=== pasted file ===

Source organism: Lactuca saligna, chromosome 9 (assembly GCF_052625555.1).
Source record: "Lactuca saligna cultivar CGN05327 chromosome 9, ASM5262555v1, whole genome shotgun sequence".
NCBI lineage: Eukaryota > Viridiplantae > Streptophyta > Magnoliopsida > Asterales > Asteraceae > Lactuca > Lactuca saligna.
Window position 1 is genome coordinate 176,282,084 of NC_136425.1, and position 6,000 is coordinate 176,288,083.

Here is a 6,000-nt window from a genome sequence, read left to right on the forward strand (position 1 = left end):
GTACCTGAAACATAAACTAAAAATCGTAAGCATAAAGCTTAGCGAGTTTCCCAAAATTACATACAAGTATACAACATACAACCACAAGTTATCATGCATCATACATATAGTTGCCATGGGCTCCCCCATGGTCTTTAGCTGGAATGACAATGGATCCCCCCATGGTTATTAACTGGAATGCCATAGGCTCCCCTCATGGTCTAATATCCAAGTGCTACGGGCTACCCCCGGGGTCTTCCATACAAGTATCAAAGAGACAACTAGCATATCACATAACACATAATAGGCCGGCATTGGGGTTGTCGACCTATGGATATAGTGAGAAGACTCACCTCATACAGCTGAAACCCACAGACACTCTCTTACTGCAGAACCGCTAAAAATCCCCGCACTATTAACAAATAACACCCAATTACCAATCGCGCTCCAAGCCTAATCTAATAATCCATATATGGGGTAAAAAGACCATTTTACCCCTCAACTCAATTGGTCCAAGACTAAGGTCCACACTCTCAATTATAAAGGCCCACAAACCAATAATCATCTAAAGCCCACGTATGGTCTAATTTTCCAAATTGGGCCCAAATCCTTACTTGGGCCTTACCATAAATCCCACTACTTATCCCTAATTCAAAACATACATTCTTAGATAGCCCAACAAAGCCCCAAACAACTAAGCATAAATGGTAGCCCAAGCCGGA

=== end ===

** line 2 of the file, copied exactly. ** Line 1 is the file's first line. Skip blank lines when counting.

Source record: "Lactuca saligna cultivar CGN05327 chromosome 9, ASM5262555v1, whole genome shotgun sequence".